The Violence of Peace:
America’s Wars in the Age of Obama
By Stephen L. Carter
Beast Books, 272 pages
Conventional wisdom among Barack Obama’s enthusiasts and detractors alike holds that in foreign affairs the president has adopted, sometimes reluctantly, many elements of the Bush Doctrine. The troop surge in Afghanistan, the continued functioning of the Guantánamo Bay detainment facility, a commitment to war tribunals for terror suspects, a three-fold increase in drone strikes on Pakistani targets, and the pursuit and, most dramatically, the killing of Osama bin Laden are just a few examples of national security continuity between the two administrations. But as the Bush Doctrine was itself widely mischaracterized, comparisons with the far murkier Obama Doctrine have sometimes been politically useful but rarely edifying.
Yale law professor Stephen L. Carter hopes to change that. In The Violence of Peace, an analysis of Obama’s (and Bush’s) military programs, Carter provides the first in-depth evaluation of our 44th president at war.
A contrarian best known for his popular academic books on the intersection of religion and American society, Carter applies his expertise in just war theory to the intractable legal and ethical problems afflicting the war on terror. Both Obama and Bush, he argues, have significantly expanded the customary concepts of jus ad bellum (the just initiation of combat) and jus in bello (the just prosecution of war).
Carter is neither a Bush sentimentalist nor a slack-jawed Obama worshiper. While he contends that Obama is fighting our wars “with a stunning ferocity” that “presses the boundaries of the traditional understanding of the just war,” he is also “surprised and a bit depressed to discover how many quite thoughtful people are so steeped in a hatred of President Bush that the merest suggestion that President Obama has followed any of his policies, on any matter, is considered an insult to Obama.”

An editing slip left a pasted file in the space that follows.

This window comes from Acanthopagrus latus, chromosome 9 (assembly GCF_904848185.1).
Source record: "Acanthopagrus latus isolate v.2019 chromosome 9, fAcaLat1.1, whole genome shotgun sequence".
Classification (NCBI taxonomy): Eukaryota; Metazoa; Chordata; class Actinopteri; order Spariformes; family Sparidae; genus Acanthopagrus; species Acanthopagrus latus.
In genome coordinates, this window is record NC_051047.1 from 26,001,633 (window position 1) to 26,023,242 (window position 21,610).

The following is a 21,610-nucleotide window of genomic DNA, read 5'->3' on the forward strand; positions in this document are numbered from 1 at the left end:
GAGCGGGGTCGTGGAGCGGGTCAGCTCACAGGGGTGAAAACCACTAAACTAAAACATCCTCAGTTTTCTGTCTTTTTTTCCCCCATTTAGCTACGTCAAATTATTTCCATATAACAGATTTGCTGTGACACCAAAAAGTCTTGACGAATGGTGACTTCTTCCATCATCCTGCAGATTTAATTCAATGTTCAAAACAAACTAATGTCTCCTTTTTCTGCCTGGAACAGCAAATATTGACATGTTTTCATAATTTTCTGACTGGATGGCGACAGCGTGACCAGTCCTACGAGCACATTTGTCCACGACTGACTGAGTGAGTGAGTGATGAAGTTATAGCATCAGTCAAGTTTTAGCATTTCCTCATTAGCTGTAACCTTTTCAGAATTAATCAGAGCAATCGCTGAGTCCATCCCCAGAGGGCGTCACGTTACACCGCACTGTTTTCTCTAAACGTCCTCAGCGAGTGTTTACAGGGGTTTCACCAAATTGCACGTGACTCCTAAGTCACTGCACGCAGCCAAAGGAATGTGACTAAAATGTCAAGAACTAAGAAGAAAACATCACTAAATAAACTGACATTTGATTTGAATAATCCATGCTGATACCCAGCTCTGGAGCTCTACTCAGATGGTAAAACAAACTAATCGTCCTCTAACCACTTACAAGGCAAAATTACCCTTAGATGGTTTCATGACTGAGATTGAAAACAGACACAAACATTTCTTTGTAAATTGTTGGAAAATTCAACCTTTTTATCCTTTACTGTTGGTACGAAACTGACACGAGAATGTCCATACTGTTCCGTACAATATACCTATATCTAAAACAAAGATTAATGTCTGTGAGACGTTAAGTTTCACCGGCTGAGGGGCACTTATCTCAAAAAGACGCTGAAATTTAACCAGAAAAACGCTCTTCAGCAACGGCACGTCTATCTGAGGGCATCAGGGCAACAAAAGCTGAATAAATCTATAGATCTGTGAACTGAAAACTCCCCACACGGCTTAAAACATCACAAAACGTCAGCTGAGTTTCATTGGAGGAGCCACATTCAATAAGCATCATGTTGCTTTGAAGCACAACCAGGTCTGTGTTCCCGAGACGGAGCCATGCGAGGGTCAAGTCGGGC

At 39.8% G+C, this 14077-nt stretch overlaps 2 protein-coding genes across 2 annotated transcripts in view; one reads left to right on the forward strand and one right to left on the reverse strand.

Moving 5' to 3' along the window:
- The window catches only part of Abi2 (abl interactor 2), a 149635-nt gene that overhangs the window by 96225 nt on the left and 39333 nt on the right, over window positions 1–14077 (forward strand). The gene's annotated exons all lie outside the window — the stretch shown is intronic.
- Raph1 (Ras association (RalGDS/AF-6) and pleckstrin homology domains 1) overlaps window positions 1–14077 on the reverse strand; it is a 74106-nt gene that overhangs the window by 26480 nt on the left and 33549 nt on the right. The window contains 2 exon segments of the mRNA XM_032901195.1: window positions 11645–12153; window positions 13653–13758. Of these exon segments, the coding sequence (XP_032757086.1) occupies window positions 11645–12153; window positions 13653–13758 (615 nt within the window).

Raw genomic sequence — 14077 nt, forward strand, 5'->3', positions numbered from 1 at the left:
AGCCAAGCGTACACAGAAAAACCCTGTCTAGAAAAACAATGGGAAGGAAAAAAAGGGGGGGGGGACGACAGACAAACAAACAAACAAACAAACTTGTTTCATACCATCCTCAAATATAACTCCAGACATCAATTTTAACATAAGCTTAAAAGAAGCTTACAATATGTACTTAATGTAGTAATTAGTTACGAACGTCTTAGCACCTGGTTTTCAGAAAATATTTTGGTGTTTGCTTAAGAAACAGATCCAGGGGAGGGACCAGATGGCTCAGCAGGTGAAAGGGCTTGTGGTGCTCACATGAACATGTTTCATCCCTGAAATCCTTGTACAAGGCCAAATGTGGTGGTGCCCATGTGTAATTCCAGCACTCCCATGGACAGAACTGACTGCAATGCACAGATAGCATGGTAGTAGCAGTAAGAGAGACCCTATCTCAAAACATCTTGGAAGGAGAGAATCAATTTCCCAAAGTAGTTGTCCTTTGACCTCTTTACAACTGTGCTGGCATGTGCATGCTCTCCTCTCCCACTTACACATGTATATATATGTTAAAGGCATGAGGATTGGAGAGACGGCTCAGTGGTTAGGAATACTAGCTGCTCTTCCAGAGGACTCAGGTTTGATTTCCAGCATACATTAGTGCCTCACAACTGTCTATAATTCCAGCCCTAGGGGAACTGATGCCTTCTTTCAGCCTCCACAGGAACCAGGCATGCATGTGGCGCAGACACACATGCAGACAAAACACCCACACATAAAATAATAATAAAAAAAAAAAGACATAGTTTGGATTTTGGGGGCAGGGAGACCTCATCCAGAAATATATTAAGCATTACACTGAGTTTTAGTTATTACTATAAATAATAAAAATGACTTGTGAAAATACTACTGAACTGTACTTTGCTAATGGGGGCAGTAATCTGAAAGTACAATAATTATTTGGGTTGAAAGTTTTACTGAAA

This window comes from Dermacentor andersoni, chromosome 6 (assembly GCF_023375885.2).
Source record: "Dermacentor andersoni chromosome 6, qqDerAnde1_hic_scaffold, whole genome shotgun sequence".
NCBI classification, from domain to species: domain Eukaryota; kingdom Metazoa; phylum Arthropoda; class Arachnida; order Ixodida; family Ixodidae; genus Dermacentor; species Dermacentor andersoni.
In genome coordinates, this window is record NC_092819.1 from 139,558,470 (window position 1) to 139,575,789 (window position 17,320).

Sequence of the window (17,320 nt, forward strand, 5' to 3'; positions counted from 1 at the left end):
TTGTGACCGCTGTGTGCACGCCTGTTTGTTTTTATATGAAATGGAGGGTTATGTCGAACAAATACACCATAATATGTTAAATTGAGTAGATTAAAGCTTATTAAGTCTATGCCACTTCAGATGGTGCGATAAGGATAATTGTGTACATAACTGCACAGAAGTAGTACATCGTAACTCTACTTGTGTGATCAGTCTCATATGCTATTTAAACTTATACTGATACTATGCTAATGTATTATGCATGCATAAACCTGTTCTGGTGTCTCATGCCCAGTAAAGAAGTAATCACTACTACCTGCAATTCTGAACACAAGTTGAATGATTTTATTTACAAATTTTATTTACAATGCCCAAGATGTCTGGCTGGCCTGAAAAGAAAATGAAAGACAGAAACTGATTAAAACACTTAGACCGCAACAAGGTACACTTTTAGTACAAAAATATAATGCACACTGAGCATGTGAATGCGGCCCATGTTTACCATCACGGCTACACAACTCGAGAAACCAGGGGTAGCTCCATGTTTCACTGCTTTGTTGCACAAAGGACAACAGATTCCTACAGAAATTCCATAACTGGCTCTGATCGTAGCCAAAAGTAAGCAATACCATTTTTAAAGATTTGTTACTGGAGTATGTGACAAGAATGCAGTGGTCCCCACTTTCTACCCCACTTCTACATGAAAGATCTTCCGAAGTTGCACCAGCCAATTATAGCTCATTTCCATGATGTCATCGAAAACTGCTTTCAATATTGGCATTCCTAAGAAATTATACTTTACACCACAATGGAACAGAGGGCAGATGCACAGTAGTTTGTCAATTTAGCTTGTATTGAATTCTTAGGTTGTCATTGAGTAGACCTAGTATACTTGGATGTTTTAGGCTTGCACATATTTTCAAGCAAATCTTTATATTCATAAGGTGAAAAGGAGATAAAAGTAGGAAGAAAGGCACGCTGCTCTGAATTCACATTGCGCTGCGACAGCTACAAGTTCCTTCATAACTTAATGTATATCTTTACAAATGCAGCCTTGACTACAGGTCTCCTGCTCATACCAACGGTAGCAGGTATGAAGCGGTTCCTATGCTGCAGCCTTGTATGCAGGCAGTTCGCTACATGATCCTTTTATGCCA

In Carter’s view, “at the heart of the just-war tradition is the belief that evil exists in the world, and must be combated. Not merely other ways of seeing reality, or other points of view, but actual evil.” He maintains that both Bush and Obama frame matters along those lines. Indeed, in many ways, the differences between Bush’s and Obama’s war rhetoric, says the author, are those of degree, not kind. While Bush forthrightly denounced the “Axis of Evil” and named and shamed regimes richly deserving of inclusion, Obama obliquely asserted in his 2009 Nobel Peace Prize acceptance speech in Stockholm: “Evil does exist in the world. A non-violent movement could not have halted Hitler’s armies. Negotiations cannot convince al Qaeda’s leaders to lay down their arms.”
As Carter sees it, this belief is consistent with Obama’s previous pronouncements on the issue. In the 2004 speech to the Democratic National Convention that foisted Obama onto the national stage, the then Senate candidate acknowledged the importance of defending the homeland: “Let me be clear. We have real enemies in the world. These enemies must be found. They must be pursued. And they must be defeated.” Indeed, Obama backed word with deed on May 1, when SEAL Team 6 executed its deadly assault on bin Laden’s compound in Abbottabad, Pakistan—an event that transpired several months after The Violence of Peace went to print.
Yet Obama, like Bush before him, ran a presidential campaign based on relative military quiescence. For Obama, this was centered on ending the Iraq war. And in 2000, Bush promised a “modest” foreign policy, a promise he (wisely) broke after the inferno of 9/11. But, as Carter succinctly puts it, “no peace candidate has ever become a peace president.” He claims that “a friend of mine in a position to know” told him that Obama and company were “ ‘stunned’ by the threats spread before them at their first postelection briefings on national security.”